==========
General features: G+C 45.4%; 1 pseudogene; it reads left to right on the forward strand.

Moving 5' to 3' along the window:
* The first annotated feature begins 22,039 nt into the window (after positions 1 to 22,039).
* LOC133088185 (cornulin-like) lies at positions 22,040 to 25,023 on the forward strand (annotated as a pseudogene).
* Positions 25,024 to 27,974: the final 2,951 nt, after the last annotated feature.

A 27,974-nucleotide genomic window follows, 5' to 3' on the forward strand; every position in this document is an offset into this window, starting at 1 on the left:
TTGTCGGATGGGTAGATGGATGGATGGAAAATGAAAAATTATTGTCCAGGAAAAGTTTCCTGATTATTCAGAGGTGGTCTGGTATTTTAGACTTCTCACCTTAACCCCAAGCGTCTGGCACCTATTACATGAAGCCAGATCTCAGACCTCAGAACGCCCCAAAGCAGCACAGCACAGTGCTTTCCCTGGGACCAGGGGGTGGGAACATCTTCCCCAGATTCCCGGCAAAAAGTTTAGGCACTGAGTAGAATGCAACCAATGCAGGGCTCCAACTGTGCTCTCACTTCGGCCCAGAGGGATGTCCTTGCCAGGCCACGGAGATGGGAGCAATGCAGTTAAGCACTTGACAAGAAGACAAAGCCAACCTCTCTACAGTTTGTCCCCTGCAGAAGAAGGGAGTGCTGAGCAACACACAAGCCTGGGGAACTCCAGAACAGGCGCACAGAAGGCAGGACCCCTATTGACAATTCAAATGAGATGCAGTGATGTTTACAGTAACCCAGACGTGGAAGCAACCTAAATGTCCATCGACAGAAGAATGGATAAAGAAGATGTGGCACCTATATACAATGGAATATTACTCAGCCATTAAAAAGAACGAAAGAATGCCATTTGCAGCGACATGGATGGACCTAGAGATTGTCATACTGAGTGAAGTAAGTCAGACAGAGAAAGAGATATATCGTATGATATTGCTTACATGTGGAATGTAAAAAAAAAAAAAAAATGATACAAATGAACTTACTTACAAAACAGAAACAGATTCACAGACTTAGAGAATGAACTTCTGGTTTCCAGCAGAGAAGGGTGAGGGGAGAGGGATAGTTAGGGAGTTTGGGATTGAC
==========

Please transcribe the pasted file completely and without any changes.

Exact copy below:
General features: G+C 45.4%; 1 pseudogene; it reads left to right on the forward strand.

Moving 5' to 3' along the window:
* The first annotated feature begins 22,039 nt into the window (after positions 1 to 22,039).
* LOC133088185 (cornulin-like) lies at positions 22,040 to 25,023 on the forward strand (annotated as a pseudogene).
* Positions 25,024 to 27,974: the final 2,951 nt, after the last annotated feature.

A 27,974-nucleotide genomic window follows, 5' to 3' on the forward strand; every position in this document is an offset into this window, starting at 1 on the left:
TTGTCGGATGGGTAGATGGATGGATGGAAAATGAAAAATTATTGTCCAGGAAAAGTTTCCTGATTATTCAGAGGTGGTCTGGTATTTTAGACTTCTCACCTTAACCCCAAGCGTCTGGCACCTATTACATGAAGCCAGATCTCAGACCTCAGAACGCCCCAAAGCAGCACAGCACAGTGCTTTCCCTGGGACCAGGGGGTGGGAACATCTTCCCCAGATTCCCGGCAAAAAGTTTAGGCACTGAGTAGAATGCAACCAATGCAGGGCTCCAACTGTGCTCTCACTTCGGCCCAGAGGGATGTCCTTGCCAGGCCACGGAGATGGGAGCAATGCAGTTAAGCACTTGACAAGAAGACAAAGCCAACCTCTCTACAGTTTGTCCCCTGCAGAAGAAGGGAGTGCTGAGCAACACACAAGCCTGGGGAACTCCAGAACAGGCGCACAGAAGGCAGGACCCCTATTGACAATTCAAATGAGATGCAGTGATGTTTACAGTAACCCAGACGTGGAAGCAACCTAAATGTCCATCGACAGAAGAATGGATAAAGAAGATGTGGCACCTATATACAATGGAATATTACTCAGCCATTAAAAAGAACGAAAGAATGCCATTTGCAGCGACATGGATGGACCTAGAGATTGTCATACTGAGTGAAGTAAGTCAGACAGAGAAAGAGATATATCGTATGATATTGCTTACATGTGGAATGTAAAAAAAAAAAAAAAATGATACAAATGAACTTACTTACAAAACAGAAACAGATTCACAGACTTAGAGAATGAACTTCTGGTTTCCAGCAGAGAAGGGTGAGGGGAGAGGGATAGTTAGGGAGTTTGGGATTGAC